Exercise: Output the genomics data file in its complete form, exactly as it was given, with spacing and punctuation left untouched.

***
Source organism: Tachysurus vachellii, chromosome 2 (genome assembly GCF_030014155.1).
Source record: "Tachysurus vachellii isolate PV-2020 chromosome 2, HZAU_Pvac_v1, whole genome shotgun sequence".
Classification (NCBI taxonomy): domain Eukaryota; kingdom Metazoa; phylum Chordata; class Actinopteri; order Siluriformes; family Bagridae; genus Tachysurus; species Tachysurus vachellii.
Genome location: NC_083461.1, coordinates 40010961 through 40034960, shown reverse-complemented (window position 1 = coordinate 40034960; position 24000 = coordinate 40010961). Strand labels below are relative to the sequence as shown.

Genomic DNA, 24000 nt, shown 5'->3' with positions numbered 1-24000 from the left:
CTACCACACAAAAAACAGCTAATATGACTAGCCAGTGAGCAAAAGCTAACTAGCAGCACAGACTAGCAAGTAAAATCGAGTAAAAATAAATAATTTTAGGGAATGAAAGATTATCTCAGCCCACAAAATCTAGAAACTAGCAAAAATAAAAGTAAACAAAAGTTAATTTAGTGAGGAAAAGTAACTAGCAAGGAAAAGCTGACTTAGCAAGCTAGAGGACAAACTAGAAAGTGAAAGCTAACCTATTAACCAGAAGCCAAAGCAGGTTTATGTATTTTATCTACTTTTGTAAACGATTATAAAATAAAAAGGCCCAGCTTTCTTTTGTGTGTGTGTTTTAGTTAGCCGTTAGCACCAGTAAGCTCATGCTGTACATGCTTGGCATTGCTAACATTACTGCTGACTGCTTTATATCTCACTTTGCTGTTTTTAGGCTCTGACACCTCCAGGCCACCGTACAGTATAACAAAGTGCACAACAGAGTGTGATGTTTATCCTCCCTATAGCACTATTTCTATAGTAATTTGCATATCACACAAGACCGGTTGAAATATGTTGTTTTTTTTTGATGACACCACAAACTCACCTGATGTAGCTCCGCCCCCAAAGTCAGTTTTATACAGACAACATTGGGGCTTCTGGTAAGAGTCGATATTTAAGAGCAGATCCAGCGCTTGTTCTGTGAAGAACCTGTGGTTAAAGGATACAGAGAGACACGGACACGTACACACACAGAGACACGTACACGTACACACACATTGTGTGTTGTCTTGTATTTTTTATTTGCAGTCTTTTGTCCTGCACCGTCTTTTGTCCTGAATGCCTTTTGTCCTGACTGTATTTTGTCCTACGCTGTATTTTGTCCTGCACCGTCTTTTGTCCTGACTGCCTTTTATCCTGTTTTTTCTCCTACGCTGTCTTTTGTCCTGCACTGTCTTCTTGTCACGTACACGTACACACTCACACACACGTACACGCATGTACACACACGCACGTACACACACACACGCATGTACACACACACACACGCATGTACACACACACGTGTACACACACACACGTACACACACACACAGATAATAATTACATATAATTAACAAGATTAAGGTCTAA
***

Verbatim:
Source organism: Tachysurus vachellii, chromosome 2 (genome assembly GCF_030014155.1).
Source record: "Tachysurus vachellii isolate PV-2020 chromosome 2, HZAU_Pvac_v1, whole genome shotgun sequence".
Classification (NCBI taxonomy): domain Eukaryota; kingdom Metazoa; phylum Chordata; class Actinopteri; order Siluriformes; family Bagridae; genus Tachysurus; species Tachysurus vachellii.
Genome location: NC_083461.1, coordinates 40010961 through 40034960, shown reverse-complemented (window position 1 = coordinate 40034960; position 24000 = coordinate 40010961). Strand labels below are relative to the sequence as shown.

Genomic DNA, 24000 nt, shown 5'->3' with positions numbered 1-24000 from the left:
CTACCACACAAAAAACAGCTAATATGACTAGCCAGTGAGCAAAAGCTAACTAGCAGCACAGACTAGCAAGTAAAATCGAGTAAAAATAAATAATTTTAGGGAATGAAAGATTATCTCAGCCCACAAAATCTAGAAACTAGCAAAAATAAAAGTAAACAAAAGTTAATTTAGTGAGGAAAAGTAACTAGCAAGGAAAAGCTGACTTAGCAAGCTAGAGGACAAACTAGAAAGTGAAAGCTAACCTATTAACCAGAAGCCAAAGCAGGTTTATGTATTTTATCTACTTTTGTAAACGATTATAAAATAAAAAGGCCCAGCTTTCTTTTGTGTGTGTGTTTTAGTTAGCCGTTAGCACCAGTAAGCTCATGCTGTACATGCTTGGCATTGCTAACATTACTGCTGACTGCTTTATATCTCACTTTGCTGTTTTTAGGCTCTGACACCTCCAGGCCACCGTACAGTATAACAAAGTGCACAACAGAGTGTGATGTTTATCCTCCCTATAGCACTATTTCTATAGTAATTTGCATATCACACAAGACCGGTTGAAATATGTTGTTTTTTTTTGATGACACCACAAACTCACCTGATGTAGCTCCGCCCCCAAAGTCAGTTTTATACAGACAACATTGGGGCTTCTGGTAAGAGTCGATATTTAAGAGCAGATCCAGCGCTTGTTCTGTGAAGAACCTGTGGTTAAAGGATACAGAGAGACACGGACACGTACACACACAGAGACACGTACACGTACACACACATTGTGTGTTGTCTTGTATTTTTTATTTGCAGTCTTTTGTCCTGCACCGTCTTTTGTCCTGAATGCCTTTTGTCCTGACTGTATTTTGTCCTACGCTGTATTTTGTCCTGCACCGTCTTTTGTCCTGACTGCCTTTTATCCTGTTTTTTCTCCTACGCTGTCTTTTGTCCTGCACTGTCTTCTTGTCACGTACACGTACACACTCACACACACGTACACGCATGTACACACACGCACGTACACACACACACGCATGTACACACACACACACGCATGTACACACACACGTGTACACACACACACGTACACACACACACAGATAATAATTACATATAATTAACAAGATTAAGGTCTAA